To elucidate the mechanism of cell death induced by GO and rGO, we chose DNA fragmentation assay, which is a good indicator of cellular dysfunction. Oxidative stress and ROS generation were revealed to be some of the key mechanisms in cellular defense after particle uptake. Intracellular oxidative stress could be hastened by NPs by disturbing the equilibrium between the oxidant and antioxidant processes. 59,60 ROS typically include the superoxide radical (O2−), hydrogen peroxide (H2O2), and hydroxyl radical (OH), which cause damage to cellular components, including DNA and proteins.61,62 ROS generation is also an important factor in the apoptosis process, and the excess generation of ROS induces mitochondrial membrane permeability and damages the respiratory chain to trigger the apoptotic process.63,64 Specific DNA smearing is a characteristic feature of cell death. In order to examine whether ROS generation by graphene materials leads to DNA damage in P. aeruginosa, DNA was extracted from P. aeruginosa cells treated with 100 μg/mL GO and rGO for 24 hours and analyzed for the occurrence of DNA fragmentation. The results show that the cells treated with GO for 24 hours show laddering of DNA, but rGO and silver NPs did not show significant fragmentation (Figure 11), which suggests that cells require longer time exposure of rGO to generate DNA fragmentation or that the mechanism of cell death caused by rGO could be different from GO. Recently, Akhavan et al65 demonstrated that the reduced GO nanoplatelets-PEG exhibited concentration-dependent cyto- and genotoxicity (resulting in >72% cell destruction and >29% DNA fragmentation after 24 hours in the dark) in human glioblastoma cell line U87MG. The potential effect of GO on DNA fragmentation is due to irreversible damages that can be induced in bacterial cells after direct contact with GO. Liu et al32 demonstrated that most E. coli cells were individually wrapped with thin layers of GO nanosheets. In contrast, E. coli cells were usually embedded in large rGO aggregates. The different behavior of GO and rGO suggests the aggregation/dispersion of graphene-based materials may play an important role in their antibacterial activities.32 Akhavan and Ghaderi25 suggest that that the direct-contact interaction of the bacteria with the very sharp edge of the nanowalls resulted in more damage to the cell membrane of the Gram-positive Staphylococcus aureus bacteria lacking the outer membrane compared to the Gram-negative E. coli ones owning the outer membrane. From our results, we concluded that the antibacterial activity of GO and rGO not only depends on density of functional groups, size, conductivity, and the amount of cells deposited on graphene-based materials but also membrane oxidative stress caused by direct contact with sharp nanosheets, and the generation of ROS and DNA fragmentation consequently leads to cell death. Further studies are required to address which factors are playing an important role in the antibacterial activity of GO and rGO.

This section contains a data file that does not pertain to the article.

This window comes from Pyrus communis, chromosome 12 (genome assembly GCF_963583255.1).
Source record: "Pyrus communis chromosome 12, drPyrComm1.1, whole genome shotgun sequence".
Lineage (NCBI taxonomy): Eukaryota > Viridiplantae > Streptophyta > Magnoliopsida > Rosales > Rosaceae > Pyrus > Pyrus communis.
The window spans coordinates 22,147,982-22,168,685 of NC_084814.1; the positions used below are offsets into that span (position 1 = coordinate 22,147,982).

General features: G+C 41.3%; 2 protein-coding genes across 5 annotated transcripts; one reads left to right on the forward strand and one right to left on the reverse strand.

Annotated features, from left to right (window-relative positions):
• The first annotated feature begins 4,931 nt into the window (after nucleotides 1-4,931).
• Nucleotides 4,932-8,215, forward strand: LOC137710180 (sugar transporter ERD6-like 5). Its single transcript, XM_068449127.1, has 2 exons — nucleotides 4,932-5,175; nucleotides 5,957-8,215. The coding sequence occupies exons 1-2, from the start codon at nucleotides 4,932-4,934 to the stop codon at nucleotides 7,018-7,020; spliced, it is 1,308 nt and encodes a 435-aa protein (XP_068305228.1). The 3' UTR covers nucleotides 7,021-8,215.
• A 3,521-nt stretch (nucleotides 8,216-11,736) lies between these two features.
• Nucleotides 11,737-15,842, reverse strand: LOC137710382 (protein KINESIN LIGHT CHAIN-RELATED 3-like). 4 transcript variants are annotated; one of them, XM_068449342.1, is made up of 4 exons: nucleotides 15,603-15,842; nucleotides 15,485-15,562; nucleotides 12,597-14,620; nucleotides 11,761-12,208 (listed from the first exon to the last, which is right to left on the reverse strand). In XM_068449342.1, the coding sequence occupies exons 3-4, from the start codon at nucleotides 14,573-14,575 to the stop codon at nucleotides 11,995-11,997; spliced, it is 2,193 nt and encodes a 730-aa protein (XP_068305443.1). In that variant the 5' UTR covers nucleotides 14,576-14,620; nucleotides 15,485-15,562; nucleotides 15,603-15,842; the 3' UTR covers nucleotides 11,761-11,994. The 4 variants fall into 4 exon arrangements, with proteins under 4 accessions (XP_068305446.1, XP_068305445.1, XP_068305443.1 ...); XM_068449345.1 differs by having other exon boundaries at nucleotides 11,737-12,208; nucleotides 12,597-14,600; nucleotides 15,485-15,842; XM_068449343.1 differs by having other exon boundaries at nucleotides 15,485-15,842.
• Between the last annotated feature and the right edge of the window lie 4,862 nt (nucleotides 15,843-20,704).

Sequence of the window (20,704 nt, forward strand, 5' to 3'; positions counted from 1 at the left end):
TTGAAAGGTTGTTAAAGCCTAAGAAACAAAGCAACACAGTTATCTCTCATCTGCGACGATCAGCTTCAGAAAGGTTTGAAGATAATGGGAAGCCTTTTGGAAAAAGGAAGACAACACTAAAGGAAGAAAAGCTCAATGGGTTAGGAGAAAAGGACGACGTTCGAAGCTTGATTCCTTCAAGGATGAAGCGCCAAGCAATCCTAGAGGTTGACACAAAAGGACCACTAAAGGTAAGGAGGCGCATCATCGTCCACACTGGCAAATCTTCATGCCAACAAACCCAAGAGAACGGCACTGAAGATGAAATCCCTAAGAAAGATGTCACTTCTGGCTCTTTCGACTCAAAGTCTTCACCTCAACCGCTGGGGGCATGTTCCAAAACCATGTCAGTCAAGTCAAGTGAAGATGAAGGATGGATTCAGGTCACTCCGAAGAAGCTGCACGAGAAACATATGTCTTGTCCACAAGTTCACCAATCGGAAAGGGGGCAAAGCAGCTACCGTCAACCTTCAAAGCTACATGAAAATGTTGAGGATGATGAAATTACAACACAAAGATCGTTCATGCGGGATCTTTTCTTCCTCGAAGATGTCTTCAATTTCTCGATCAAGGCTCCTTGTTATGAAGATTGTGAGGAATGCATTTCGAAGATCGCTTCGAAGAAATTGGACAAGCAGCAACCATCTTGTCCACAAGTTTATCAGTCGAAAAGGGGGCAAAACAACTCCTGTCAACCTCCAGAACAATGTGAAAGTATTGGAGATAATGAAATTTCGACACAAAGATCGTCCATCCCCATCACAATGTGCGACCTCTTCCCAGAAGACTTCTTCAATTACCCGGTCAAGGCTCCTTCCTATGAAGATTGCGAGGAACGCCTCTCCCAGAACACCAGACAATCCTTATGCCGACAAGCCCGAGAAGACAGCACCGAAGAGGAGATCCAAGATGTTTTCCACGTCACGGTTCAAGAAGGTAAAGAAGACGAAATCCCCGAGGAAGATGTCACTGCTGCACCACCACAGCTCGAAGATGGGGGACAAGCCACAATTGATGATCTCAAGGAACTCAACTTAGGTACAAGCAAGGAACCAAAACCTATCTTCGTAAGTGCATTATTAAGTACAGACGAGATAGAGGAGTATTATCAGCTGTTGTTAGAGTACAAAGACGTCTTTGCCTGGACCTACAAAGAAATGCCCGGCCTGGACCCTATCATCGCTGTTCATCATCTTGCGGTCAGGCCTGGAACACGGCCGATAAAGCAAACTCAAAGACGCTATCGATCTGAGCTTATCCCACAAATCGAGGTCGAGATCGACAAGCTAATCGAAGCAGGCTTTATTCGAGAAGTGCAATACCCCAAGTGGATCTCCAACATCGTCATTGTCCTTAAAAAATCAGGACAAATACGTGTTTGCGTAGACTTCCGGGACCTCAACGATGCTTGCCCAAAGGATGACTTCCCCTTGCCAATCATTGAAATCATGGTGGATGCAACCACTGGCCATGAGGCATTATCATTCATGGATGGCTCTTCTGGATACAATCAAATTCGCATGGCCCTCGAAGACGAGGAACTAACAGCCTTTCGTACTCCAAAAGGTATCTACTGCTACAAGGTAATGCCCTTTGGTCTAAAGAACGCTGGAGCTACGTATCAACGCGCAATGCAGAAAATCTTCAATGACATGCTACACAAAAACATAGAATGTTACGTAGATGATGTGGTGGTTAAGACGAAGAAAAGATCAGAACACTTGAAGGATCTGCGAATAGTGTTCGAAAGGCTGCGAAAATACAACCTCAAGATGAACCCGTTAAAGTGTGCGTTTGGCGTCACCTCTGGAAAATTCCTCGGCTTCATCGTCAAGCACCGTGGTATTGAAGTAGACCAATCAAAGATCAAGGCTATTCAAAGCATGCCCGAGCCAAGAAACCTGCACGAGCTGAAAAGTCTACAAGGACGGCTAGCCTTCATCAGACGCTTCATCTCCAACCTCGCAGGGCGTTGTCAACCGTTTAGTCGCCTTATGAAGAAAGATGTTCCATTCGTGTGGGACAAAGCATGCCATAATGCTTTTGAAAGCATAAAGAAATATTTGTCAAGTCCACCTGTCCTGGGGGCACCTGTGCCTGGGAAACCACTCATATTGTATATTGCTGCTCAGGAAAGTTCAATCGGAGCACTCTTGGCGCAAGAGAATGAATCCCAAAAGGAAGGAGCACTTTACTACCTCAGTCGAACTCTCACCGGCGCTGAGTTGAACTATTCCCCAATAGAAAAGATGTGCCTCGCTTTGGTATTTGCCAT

Figure 11
Detection of GO and rGO induced apoptosis by cellular DNA fragmentation.


Among various nanomaterials, graphene is a novel carbon-based nanomaterial, and has attracted a great deal of attention due to its remarkable physical, chemical, and biological characteristics. The results presented here demonstrate the antibacterial activity of GO and rGO against P. aeruginosa. rGO was synthesized from GO using BME as a novel reducing agent, which is nontoxic when compared to hydrazine. The novelty of this work includes the antibacterial activity of GO and rGO being evaluated in systematic analysis of cell growth and cell viability using saline and rich medium and explored. GO and rGO showed significant antibacterial activity in a concentration- and time-dependent manner. Further, our results demonstrated that oxidative stress is a key mechanism for the antibacterial activity of GO and rGO through ROS generation. This study opens an exciting opportunity for the use of graphene materials as an antibacterial agent.


This paper was supported by the SMART-Research Professor Program of Konkuk University. Dr Sangiliyandi Gurunathan was supported by a Konkuk University SMART full-time professorship. This work was supported by the Woo Jang Choon Project (PJ009107) and the next generation of Biogreen 21 (PJ00816903) from the Rural Development Administration (RDA), South Korea.



The authors report no conflicts of interest in this work.